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New Indonesia capital: Indigenous tribes fear further marginalisation

New Indonesia capital: Indigenous tribes fear further marginalisation

A sign welcoming visitors to the new capital of Indonesia has been put up at Penajam Paser Utara, East Kalimantan, in this photo taken in September 2019. (Photo: Kiki Siregar)

PENAJAM PASER UTARA, East Kalimantan: Long before Indonesian President Joko Widodo announced that the country’s capital will move from Jakarta to East Kalimantan, Mr Eko Supriadi knew that his sleepy hometown will one day play an important role in the country. 

The traditional youth leader of Penajam Paser Utara district said the elders in his community were not surprised at all when Mr Widodo said the capital will soon sit on part of the district – and part of neighbouring Kutai Kartanegara district – because of a local prophecy.

“Legend has it that there will come a day when Paser will be filled with people, so the relocation is destined to happen,” Mr Supriadi, 32, told CNA.

Penajam Paser Utara district currently has a population of about 160,000 people, a sharp contrast to the 10 million in Jakarta on Java island.

Thousands of Paser Balik and Dayak people live in the district. While some anthropologists categorise them as one group, they identify themselves as two distinctive tribes.

The neighbourhood of indigenous Paser Balik tribe in Penajam Paser Utara. (Photo: Kiki Siregar)

READ: Indonesian president announces site of new capital on Borneo island

Like many other indigenous people, Mr Supriadi said he welcomed the plan to move the capital to East Kalimantan, but has reservations about whether the government has plans to protect the existence of the indigenous people.

East Kalimantan Governor Isran Noor, however, said the government would not neglect the indigenous communities.

Similarly, he also gave his assurance that the environment would be protected when the new capital is being built in the lush province.  

READ: Indonesia pledges US$40 billion to modernise Jakarta ahead of new capital: Minister


From the early days of Indonesia’s independence in 1945 until the fall of second president Soeharto in 1998, the government had made transmigration – moving people in densely populated Java to less populated parts of the archipelago – a priority.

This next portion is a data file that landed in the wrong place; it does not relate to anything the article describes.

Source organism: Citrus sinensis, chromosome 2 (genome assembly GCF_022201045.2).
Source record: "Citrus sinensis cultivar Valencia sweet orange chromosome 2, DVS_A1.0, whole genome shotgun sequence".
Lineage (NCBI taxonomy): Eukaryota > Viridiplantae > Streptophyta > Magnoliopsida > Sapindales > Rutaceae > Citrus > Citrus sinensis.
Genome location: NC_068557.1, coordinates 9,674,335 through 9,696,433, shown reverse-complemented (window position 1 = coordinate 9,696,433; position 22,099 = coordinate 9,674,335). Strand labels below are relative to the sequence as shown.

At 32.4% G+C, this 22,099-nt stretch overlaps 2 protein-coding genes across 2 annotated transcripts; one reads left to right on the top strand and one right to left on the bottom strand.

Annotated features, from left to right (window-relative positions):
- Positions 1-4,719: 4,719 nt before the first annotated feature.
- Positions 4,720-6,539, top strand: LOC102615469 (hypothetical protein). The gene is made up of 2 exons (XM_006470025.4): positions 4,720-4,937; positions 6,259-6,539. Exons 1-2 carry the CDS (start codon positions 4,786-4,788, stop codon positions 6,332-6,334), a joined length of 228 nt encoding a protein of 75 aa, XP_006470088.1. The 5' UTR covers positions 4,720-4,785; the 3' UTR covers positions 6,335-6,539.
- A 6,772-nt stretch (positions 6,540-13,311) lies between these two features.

Resource-rich East Kalimantan was a popular destination, with about one million transmigrants out of the 3.5 million population, according to a 2010 census.

"Many of our lands were given to the transmigrants. They got houses and living expenses, while we local people did not get anything," said Mdm Helena, who is the head of the Dayak Customary Council and a civil servant at Penajam Paser Utara regent office. 

She said the indigenous community fears being sidelined with the new development.  

“We, the indigenous people, tend to be submissive. Since the beginning we were too nice, and now we realise if we continue to be like this, we’ll be further marginalised." 

Addressing their concerns, governor Mr Isran promised to take their views into account as “a meaningful input for the government”.

"They won't be marginalised. They need to develop their capabilities, so they can participate in building the country," he told CNA.

Despite so, head of Paser Balik tribe Mr Sikbukdin remained sceptical. 

The 56-year-old claimed the tribe people were marginalised when schools were built closer to the transmigrants’ homes, but nowhere near the forest where they live, depriving them of educational opportunities.

Head of Paser Balik tribe Mr Sikbukdin. (Photo: Kiki Siregar)

He said he never went to school because there was none in the area where he grew up, but learned to read and write on his own.

Fearing that the new capital will force them to move further away from development, Mr Sikbukdin, who earns a living by farming, wants the government to protect the rights of the indigenous people.